fire

Panel Spotlight: Climate Change Panel

Posted on Updated on

This is one of the panels that didn’t get enough people signing up to happen- I’ll be posting a few more of them to “hold space” until we start posting new panel ideas for next year. There is no reason to think we might not run one of these- or re-run great panels that are still discussion worthy. But please, send in your suggestions if you have ideas for a panel topic you’d enjoy hearing discussed.

Global Warming (Weirding) Panel
Climate Change (“you’re soaking in it”).  Our take on the debate over climate change, politics vs scientific community, including our role as custodians of this earth and our spiritual paths. Climate change refers to the warming of our climate’s global temperatures, with effects include the melting of the ice caps, worsening of storms, changes in the jet-stream and currents in the ocean, the salinity level of the oceans, affecting life in the ocean. How does the spiritual community see these changes? Do you accept the Gaia Hypothesis? How do they affect the magical workings we do? Does it likewise affect our balance as well? What do we already do, or can we do to do our part to inform, educate, and enact actions to help resolve this imbalance?

Save

Save

Share this!
Facebooktwitterredditpinterestlinkedinmail

Ashes of desire are scattered

Image Posted on Updated on

quote-as-a-fire-blazes-brightly-when-the-covering-of-ash-over-it-is-scattered-by-the-wind-the-divine-geeta-iyengar-292404

I like the image of the fire banked under ashes a lot. I am not using it to promote pranayama (I would if we could get a presentation about pranayama), but I have many times gone to our campfire, and found the coals under the ashes, and fed them up into a lovely fire on which to make breakfast. I’ve also cooked in pots settled in coals under a banked fire banked with ash. It’s totally safe, but the contained heat is actively cooking breakfast while we sleep (ancient “crock pot”).  When camping it’s also important to realize that there may be active coals under ashes that can be reignited if air can get to them.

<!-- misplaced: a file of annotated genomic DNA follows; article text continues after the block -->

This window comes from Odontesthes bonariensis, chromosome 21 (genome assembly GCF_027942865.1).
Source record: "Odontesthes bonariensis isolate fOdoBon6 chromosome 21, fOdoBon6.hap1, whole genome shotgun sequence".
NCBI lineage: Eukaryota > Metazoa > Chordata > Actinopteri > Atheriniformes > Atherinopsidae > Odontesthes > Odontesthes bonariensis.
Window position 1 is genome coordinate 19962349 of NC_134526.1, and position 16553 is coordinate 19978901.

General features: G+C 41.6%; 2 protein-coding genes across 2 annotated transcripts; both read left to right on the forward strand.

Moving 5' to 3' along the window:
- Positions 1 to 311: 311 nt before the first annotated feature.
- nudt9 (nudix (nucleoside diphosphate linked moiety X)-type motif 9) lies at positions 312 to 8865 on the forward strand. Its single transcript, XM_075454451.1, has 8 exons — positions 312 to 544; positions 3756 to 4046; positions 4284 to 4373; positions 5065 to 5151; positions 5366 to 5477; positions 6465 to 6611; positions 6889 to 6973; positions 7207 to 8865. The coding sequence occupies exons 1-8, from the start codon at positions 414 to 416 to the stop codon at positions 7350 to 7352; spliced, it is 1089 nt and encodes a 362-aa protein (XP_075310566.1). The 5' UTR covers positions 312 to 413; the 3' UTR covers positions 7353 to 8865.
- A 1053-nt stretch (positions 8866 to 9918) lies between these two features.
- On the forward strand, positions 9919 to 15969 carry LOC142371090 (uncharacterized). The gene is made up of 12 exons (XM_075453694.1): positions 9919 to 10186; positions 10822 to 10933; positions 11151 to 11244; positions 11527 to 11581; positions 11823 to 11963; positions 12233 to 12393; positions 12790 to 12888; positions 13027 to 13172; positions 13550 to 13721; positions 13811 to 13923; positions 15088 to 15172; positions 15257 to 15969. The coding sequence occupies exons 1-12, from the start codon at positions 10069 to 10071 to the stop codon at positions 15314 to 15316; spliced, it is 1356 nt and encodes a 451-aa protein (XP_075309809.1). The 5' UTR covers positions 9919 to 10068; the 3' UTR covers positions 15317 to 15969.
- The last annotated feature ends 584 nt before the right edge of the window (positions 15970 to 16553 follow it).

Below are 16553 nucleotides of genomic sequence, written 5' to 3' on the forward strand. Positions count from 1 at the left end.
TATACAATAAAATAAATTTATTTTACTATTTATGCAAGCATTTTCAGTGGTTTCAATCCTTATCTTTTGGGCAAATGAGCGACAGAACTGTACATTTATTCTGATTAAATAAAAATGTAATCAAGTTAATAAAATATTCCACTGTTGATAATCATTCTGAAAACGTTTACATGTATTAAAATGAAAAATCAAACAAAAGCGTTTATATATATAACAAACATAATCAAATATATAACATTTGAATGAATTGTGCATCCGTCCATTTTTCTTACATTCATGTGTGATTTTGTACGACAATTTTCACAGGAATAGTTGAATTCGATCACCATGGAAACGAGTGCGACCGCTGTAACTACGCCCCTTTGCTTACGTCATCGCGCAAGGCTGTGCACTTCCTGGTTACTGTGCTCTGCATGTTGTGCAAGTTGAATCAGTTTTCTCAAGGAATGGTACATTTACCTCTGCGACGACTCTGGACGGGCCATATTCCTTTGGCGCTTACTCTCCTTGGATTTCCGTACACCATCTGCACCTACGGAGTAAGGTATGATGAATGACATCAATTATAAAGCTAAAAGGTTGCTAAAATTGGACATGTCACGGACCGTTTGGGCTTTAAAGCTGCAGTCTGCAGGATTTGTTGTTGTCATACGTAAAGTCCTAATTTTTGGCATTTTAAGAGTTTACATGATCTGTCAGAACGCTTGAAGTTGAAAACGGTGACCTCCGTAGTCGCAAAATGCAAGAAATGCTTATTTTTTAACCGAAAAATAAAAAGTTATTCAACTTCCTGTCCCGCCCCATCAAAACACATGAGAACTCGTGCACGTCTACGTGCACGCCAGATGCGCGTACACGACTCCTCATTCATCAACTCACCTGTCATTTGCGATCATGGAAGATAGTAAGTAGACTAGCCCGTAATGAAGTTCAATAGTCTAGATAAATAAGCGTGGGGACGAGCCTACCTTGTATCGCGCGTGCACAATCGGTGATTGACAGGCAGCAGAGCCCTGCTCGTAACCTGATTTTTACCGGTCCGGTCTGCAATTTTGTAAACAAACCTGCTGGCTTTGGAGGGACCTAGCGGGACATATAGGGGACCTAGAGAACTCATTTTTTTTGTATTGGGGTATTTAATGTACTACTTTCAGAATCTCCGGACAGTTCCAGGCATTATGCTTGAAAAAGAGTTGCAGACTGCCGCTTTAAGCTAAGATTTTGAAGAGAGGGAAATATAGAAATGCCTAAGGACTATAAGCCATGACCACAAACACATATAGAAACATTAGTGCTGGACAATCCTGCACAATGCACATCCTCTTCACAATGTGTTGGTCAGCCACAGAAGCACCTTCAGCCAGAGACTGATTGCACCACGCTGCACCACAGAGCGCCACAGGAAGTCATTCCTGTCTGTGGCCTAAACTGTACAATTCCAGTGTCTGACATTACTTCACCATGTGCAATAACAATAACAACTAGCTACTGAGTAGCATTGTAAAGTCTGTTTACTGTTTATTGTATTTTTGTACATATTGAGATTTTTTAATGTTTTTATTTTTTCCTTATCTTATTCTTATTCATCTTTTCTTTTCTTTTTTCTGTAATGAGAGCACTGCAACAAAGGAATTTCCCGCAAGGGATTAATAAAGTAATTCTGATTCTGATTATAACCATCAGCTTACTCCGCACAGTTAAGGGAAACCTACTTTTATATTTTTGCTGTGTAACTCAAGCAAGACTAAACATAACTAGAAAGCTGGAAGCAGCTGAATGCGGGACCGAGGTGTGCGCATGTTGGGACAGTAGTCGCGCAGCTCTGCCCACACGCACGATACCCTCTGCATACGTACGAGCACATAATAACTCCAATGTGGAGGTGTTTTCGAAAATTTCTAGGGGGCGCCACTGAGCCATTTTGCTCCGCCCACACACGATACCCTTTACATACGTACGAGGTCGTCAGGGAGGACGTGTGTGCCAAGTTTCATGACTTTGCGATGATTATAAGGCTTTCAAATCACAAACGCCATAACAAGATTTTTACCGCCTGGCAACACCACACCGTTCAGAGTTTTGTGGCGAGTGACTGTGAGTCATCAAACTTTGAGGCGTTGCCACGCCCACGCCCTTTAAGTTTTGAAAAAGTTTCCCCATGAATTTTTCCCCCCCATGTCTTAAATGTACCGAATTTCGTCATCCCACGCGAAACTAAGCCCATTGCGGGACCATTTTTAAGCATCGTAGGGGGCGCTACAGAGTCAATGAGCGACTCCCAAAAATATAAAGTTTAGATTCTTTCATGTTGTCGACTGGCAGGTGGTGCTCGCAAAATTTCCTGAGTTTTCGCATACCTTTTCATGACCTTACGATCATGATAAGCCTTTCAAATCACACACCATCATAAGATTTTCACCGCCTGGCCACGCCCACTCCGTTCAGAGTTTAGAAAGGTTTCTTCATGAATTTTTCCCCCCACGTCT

This is a wonderful analogy for the inner fire of humans. We may seem to have our fire extinguished, buried under the ashes of disappointments, time, fear, pain, exhaustion, ignorance (desire as Geeta Lyengar teaches), but often that fire is just banked- waiting, “on hold”, like the potential in the branch that stores the suns energy, and which will become kinetic energy, giving heat and light when it burns. Because all you see or feel is ashes, don’t despair. There is often an ember under those ashes that can burst into flame when you least expect it. And it may, like in our banked camp fire, be doing something useful and wonderful inside you, where no one can see it.

There are many sorts of crafts that seem to generate something seemingly ugly or inert, but when the ashes and slag are cleaned off, is a thing of great beauty- which would never have been so if it hadn’t been through the fire, or spent time under the ashes. Some people don’t realize (I didn’t until the glass blower moved across from us at Pennsic) that a finished piece of blown glass must go into an annealing oven- a special holding place so it can cool gradually or it will shatter. Sometimes the symbolic fires we need to transform also require that we wait for a time in order for the change we are experiencing to be positive.

Too often ashes are seen as simply the remains of a fire, a sad reminder that the fire is gone, but it is not always gone, and the ashes have value in and of themselves.

 

Share this!
Facebooktwitterredditpinterestlinkedinmail